- The third solution entails control over purchasing and subsidized issue of prescription-only drugs that are included under the program of free health services provision to the patients under the compulsory health insurance. End-to-end control would be useful here — from purchasing to issuing from the pharmacy — in order to halt various corruption-related violations and the chance for the patients to monitor the presence of specific drugs in local pharmacies, which will decrease the lines, lower the compulsory medical insurance system expenditures and increase the accessibility of pharmaceutical drugs for all categories of the population. In the USA, the legislative authorities have deemed that by 2023 an integrated network (still inexistent) that controls the issuance of prescription-only medicine should be in place. One of the options is the use of MediLedger, one of the most advanced blockchain projects in the sector.
“Blockchain-based control of prescription drug purchasing is an innovative international solution for health care,” comments Alexey Nasonov, CEO of the Worldcore fintech company, which acts as a consultant for several healthcare projects. “This is the first step towards the so-called personalized pharmaceutical drug provision, when pharmaceutical corporations manufacture individual drugs for each patient, marking them in a corresponding manner and placing relevant information in the blockchain, in order for the drug to reach its consumer, and this person only. Besides, don’t overlook such a simple and non-specific use for blockchain as using tokens to pay for services.”
Tasks similar to those of the third type can be resolved now with no adjustments of the legislation since there’s no need to honor medical privacy. That’s why in Russia, for instance, one of the pilot projects was launched at the Novgorod regional clinical hospital, entailing blockchain control of the origin and purpose of pharmaceuticals.
The project is realized by the blocktech segment of United Medical Corporation, a St. Petersburg company. An electronic access system is being implemented for every patient so that they can track the prescription of medications and their availability under the subsidized program.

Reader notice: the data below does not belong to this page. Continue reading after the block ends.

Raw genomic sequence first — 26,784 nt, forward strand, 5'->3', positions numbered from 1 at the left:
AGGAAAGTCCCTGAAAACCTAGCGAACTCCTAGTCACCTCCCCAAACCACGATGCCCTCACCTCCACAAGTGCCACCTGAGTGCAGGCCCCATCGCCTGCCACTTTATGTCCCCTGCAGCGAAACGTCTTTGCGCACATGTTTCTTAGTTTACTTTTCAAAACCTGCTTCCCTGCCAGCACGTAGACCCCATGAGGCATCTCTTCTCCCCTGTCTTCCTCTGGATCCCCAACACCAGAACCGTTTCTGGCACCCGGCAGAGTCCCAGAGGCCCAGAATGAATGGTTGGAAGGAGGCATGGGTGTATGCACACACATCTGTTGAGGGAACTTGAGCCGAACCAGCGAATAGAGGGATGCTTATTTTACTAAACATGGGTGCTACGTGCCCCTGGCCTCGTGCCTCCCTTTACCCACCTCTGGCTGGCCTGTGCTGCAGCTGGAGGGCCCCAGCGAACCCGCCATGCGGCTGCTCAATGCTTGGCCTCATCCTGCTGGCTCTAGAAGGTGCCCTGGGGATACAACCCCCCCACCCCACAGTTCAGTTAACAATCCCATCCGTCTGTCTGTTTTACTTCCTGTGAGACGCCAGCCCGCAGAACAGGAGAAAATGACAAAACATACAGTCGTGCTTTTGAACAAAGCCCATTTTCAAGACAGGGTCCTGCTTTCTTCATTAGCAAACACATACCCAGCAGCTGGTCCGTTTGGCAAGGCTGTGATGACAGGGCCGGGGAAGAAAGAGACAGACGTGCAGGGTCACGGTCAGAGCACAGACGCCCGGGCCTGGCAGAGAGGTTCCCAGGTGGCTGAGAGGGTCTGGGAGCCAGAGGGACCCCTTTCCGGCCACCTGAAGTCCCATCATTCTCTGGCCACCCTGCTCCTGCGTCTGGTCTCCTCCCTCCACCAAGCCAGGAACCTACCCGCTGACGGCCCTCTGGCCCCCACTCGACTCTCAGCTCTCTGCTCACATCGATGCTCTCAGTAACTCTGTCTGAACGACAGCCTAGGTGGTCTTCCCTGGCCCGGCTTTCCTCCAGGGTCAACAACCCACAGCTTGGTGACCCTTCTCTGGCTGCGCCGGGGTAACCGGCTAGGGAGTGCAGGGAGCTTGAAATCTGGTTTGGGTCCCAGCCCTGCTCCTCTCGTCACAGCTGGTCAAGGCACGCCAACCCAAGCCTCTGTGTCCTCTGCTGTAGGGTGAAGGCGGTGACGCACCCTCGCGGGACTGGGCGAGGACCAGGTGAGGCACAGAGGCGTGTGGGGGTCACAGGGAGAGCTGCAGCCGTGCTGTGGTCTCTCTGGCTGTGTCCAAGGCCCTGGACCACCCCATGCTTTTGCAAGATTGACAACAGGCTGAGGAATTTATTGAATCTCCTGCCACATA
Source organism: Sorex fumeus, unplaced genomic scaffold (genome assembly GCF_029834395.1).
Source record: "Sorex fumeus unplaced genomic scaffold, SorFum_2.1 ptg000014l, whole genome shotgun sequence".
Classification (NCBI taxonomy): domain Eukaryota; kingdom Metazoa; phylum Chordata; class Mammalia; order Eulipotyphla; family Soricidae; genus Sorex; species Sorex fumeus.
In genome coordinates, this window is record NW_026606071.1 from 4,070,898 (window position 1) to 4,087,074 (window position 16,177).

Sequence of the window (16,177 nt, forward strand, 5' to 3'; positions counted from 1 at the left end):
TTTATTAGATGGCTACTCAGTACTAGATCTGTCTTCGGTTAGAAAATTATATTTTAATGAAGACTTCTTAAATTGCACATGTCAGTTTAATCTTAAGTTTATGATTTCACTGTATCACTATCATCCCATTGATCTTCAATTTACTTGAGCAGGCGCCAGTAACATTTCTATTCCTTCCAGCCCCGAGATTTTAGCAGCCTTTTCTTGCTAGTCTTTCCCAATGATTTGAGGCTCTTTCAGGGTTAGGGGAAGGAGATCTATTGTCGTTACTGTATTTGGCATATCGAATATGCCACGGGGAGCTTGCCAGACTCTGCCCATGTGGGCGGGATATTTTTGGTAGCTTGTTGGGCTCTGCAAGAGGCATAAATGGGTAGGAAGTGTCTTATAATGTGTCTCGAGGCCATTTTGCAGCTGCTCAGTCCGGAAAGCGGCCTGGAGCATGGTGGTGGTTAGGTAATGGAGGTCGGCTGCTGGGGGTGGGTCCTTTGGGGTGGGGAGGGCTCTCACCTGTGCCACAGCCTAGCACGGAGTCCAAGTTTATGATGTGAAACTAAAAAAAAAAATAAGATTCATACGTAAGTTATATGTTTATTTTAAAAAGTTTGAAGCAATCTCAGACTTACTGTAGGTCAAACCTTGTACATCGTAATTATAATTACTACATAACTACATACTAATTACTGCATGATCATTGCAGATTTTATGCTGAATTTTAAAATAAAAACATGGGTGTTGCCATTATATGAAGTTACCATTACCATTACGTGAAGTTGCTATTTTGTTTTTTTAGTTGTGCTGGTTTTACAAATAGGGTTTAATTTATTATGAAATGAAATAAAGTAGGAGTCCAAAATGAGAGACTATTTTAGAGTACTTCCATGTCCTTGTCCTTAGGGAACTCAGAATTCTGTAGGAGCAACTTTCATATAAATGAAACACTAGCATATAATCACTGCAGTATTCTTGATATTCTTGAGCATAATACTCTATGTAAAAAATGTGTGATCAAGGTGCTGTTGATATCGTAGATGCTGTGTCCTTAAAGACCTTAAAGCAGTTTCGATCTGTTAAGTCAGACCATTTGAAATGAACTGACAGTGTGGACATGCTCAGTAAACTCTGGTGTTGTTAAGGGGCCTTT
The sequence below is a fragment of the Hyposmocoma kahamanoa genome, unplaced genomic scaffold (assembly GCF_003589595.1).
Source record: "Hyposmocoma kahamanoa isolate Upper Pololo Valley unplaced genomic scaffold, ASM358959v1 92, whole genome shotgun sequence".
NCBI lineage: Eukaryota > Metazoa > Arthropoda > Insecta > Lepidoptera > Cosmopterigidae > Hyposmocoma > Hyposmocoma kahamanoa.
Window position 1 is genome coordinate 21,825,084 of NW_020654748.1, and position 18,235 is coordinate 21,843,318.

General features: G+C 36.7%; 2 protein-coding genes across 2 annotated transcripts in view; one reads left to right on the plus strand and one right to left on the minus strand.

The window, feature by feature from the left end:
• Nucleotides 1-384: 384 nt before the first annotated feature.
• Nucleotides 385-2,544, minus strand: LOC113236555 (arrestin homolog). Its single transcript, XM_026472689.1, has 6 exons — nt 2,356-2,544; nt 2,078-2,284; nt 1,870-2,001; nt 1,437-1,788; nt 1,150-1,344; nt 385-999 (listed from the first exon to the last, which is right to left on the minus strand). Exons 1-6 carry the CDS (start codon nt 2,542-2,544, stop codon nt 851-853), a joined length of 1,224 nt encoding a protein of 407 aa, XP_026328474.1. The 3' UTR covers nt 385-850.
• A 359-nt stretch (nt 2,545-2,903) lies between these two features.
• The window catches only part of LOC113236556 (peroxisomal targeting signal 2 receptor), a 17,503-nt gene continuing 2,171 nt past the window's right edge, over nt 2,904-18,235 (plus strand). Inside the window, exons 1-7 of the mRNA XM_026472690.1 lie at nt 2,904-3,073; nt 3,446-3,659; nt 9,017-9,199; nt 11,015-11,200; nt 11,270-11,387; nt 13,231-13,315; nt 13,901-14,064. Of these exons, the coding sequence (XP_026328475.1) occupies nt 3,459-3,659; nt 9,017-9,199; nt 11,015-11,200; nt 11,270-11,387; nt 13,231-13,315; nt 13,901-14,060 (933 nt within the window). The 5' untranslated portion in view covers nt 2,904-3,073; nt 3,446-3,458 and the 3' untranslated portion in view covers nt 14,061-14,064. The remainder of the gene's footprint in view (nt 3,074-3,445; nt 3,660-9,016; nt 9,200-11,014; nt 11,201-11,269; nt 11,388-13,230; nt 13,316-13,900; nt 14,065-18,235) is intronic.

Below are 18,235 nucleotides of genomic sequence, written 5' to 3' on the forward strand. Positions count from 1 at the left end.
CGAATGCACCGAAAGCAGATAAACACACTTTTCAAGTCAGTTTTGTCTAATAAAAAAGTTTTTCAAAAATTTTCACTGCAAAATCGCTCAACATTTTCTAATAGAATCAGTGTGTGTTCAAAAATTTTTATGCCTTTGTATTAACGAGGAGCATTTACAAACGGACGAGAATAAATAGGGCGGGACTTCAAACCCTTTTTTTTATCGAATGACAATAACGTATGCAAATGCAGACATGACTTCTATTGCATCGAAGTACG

For the hospital, the system entails monitoring the consumption of pharmaceuticals, automatic formation of a patient’s financial record for the compulsory medical insurance report. The end of the project’s first phase is slated for the end of 2018. Ethereum-based ERC20 smart contracts form its foundation.
By 2018, the number of projects in the healthcare segment has grown significantly — from DentaCoin, which offers tokens to pay for dental services, cannabisfarm.io, which provides products for growers, as it’s clear from the name to more global ones, like MediLedger, which resolves the issues in global drug tracking, Patientory, Medicalchain, MEDIS, which deal with providing global access to patients’ database.
“In the future, the development of the healthcare sphere will lead to personalization of medical assistance, including the development of personal medicines based on the genome map and the patient’s condition,” sums up Alexey Nasonov. “Today, IBM Watson already diagnoses patients better than any doctor. If we switch the medical centers’ local databases to a blockchain format, accessible to the entire world, it will create a revolution in health care, comparable to the big data revolution.”
In other words, the healthcare blockchain industry is developing, and the emergence of numerous projects that are finding their crowd investors means that people are concerned with their health, they’re willing to invest in it, and this process is not about to ever stop.